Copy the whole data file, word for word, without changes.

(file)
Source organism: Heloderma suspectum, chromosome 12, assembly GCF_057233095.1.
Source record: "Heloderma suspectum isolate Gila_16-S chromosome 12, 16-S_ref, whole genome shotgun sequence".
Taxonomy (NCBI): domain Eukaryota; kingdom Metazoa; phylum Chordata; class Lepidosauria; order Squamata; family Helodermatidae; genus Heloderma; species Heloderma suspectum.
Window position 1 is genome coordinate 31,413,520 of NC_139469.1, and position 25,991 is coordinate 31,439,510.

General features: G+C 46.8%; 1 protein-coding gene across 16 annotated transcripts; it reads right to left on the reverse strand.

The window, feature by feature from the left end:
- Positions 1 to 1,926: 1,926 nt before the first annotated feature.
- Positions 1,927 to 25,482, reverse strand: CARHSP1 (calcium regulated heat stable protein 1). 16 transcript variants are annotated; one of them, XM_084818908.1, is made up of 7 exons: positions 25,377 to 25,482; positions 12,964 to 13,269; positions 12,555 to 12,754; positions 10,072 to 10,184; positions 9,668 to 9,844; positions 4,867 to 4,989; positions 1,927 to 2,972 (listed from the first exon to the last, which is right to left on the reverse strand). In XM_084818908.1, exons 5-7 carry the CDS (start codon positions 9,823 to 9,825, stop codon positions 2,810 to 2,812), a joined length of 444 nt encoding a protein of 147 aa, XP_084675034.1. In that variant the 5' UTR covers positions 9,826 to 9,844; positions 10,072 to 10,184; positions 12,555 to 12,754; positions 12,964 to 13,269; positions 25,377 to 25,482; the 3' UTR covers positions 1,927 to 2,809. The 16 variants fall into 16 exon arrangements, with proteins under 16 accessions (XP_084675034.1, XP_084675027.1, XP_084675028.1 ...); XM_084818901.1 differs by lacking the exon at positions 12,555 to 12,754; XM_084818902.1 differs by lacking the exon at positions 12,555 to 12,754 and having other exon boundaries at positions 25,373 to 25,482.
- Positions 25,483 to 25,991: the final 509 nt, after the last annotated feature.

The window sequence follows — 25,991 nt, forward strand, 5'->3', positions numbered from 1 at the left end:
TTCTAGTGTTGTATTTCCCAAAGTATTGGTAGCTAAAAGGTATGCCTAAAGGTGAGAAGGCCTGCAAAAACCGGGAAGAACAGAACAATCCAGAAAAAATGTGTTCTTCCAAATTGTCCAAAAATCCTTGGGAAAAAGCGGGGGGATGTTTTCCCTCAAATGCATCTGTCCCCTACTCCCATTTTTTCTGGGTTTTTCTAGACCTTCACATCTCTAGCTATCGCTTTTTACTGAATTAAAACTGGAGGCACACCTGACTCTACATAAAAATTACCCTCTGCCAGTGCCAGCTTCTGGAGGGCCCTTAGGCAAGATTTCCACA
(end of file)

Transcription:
Source organism: Heloderma suspectum, chromosome 12, assembly GCF_057233095.1.
Source record: "Heloderma suspectum isolate Gila_16-S chromosome 12, 16-S_ref, whole genome shotgun sequence".
Taxonomy (NCBI): domain Eukaryota; kingdom Metazoa; phylum Chordata; class Lepidosauria; order Squamata; family Helodermatidae; genus Heloderma; species Heloderma suspectum.
Window position 1 is genome coordinate 31,413,520 of NC_139469.1, and position 25,991 is coordinate 31,439,510.

General features: G+C 46.8%; 1 protein-coding gene across 16 annotated transcripts; it reads right to left on the reverse strand.

The window, feature by feature from the left end:
- Positions 1 to 1,926: 1,926 nt before the first annotated feature.
- Positions 1,927 to 25,482, reverse strand: CARHSP1 (calcium regulated heat stable protein 1). 16 transcript variants are annotated; one of them, XM_084818908.1, is made up of 7 exons: positions 25,377 to 25,482; positions 12,964 to 13,269; positions 12,555 to 12,754; positions 10,072 to 10,184; positions 9,668 to 9,844; positions 4,867 to 4,989; positions 1,927 to 2,972 (listed from the first exon to the last, which is right to left on the reverse strand). In XM_084818908.1, exons 5-7 carry the CDS (start codon positions 9,823 to 9,825, stop codon positions 2,810 to 2,812), a joined length of 444 nt encoding a protein of 147 aa, XP_084675034.1. In that variant the 5' UTR covers positions 9,826 to 9,844; positions 10,072 to 10,184; positions 12,555 to 12,754; positions 12,964 to 13,269; positions 25,377 to 25,482; the 3' UTR covers positions 1,927 to 2,809. The 16 variants fall into 16 exon arrangements, with proteins under 16 accessions (XP_084675034.1, XP_084675027.1, XP_084675028.1 ...); XM_084818901.1 differs by lacking the exon at positions 12,555 to 12,754; XM_084818902.1 differs by lacking the exon at positions 12,555 to 12,754 and having other exon boundaries at positions 25,373 to 25,482.
- Positions 25,483 to 25,991: the final 509 nt, after the last annotated feature.

The window sequence follows — 25,991 nt, forward strand, 5'->3', positions numbered from 1 at the left end:
TTCTAGTGTTGTATTTCCCAAAGTATTGGTAGCTAAAAGGTATGCCTAAAGGTGAGAAGGCCTGCAAAAACCGGGAAGAACAGAACAATCCAGAAAAAATGTGTTCTTCCAAATTGTCCAAAAATCCTTGGGAAAAAGCGGGGGGATGTTTTCCCTCAAATGCATCTGTCCCCTACTCCCATTTTTTCTGGGTTTTTCTAGACCTTCACATCTCTAGCTATCGCTTTTTACTGAATTAAAACTGGAGGCACACCTGACTCTACATAAAAATTACCCTCTGCCAGTGCCAGCTTCTGGAGGGCCCTTAGGCAAGATTTCCACA